Buildings in Greenpoint. (Photo: Kgwo1972 at English Wikipedia)

The City Council last week passed legislation that will require landlords in certain parts of the city to seek “no harassment” certificates before they can get construction permits.

Under the “Certificate of No Harassment” legislation, owners seeking to demolish or make significant alterations to their buildings must prove they have not engaged in harassment before they can get the required permits from the Department of Buildings.

The CONH program has been in place in Hell’s Kitchen since the mid-1970s; tenant advocates have been trying to get it expanded to neighborhoods with rising rents, where new construction puts residents are at risk of displacement.

“Unfortunately, for some unscrupulous landlords in NYC, harassing tenants is part of the business plan,” City Council member Brad Lander said in a statement. “Once a tenant is driven out, a landlord can make significant renovations, or demolish and rebuild, and then dramatically raise rents. The Certification of No Harassment program is a strong new tool to fight that business model.”

Last week’s legislation establishes a 36-month-long pilot program that will apply to recently rezoned areas like East New York and Far Rockaway, and would also apply to Bushwick, East Harlem, Washington Heights, Highbridge/Grand Concourse, Bedford-Stuyvesant, and Morningside Heights, among other areas.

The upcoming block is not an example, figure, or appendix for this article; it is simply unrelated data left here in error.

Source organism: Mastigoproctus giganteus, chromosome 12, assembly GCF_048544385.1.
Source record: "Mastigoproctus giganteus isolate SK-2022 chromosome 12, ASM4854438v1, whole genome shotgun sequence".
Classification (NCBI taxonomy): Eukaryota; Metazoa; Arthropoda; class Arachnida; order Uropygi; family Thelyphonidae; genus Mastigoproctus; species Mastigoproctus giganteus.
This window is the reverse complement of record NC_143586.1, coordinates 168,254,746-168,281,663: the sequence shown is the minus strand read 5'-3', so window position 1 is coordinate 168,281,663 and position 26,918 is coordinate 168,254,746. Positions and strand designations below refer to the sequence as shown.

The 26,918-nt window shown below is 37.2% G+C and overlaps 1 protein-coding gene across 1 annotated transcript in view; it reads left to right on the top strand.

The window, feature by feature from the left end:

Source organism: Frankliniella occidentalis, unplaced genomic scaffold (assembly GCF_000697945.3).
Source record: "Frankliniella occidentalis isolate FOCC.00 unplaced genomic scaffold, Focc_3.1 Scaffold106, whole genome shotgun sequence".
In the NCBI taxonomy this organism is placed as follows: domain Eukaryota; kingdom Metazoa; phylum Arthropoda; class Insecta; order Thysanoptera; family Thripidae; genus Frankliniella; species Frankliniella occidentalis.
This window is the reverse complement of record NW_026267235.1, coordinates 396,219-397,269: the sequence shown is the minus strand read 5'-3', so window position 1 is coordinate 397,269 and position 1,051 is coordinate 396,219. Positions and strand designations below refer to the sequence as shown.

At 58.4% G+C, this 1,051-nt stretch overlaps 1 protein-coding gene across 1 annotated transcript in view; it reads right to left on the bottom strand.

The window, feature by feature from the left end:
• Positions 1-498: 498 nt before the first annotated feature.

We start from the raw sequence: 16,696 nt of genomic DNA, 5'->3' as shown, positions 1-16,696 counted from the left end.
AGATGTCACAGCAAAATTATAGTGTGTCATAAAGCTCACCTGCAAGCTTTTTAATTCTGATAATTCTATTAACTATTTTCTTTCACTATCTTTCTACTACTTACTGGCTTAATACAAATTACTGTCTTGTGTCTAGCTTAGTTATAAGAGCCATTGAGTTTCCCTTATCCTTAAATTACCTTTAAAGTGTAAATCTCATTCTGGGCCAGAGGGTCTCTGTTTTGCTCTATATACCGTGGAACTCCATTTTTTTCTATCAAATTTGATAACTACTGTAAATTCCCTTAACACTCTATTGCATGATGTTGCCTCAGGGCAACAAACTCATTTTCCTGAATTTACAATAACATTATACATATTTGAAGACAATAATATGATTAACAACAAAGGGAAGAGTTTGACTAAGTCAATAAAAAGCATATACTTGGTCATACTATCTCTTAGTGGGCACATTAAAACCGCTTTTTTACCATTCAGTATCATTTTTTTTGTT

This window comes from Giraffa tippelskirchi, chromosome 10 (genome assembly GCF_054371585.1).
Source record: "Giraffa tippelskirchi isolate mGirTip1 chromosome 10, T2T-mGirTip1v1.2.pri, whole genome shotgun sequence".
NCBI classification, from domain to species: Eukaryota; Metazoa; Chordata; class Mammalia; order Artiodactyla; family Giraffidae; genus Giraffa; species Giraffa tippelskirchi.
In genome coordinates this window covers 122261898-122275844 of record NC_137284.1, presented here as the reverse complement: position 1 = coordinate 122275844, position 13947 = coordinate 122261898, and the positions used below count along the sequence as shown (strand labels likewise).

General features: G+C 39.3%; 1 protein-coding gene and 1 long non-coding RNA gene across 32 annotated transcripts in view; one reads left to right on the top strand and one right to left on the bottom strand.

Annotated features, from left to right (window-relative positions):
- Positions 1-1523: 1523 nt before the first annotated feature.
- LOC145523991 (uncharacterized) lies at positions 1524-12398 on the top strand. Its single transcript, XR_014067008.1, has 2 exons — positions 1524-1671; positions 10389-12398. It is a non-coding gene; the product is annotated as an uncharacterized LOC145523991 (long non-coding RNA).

Once a building owner that is subject to the program applies for a Certification of No Harassment, the building’s tenants, community groups, the community board, and elected officials will be notified.

The Department of Housing Preservation and Development, and sometimes a designated community organization, will collect comments from current and former tenants as to whether or not there is evidence of harassment within the previous five years. If such evidence exists and a judge at the city’s Office of Administrative Trials and Hearings determines that harassment did indeed take place, the owner will be denied building permits for five years unless the owner agrees to guaranteeing that at least 25 percent of the total residential floor areas be affordable housing.

The pilot program will go into effect nine months after it is signed, and will last three years unless extended.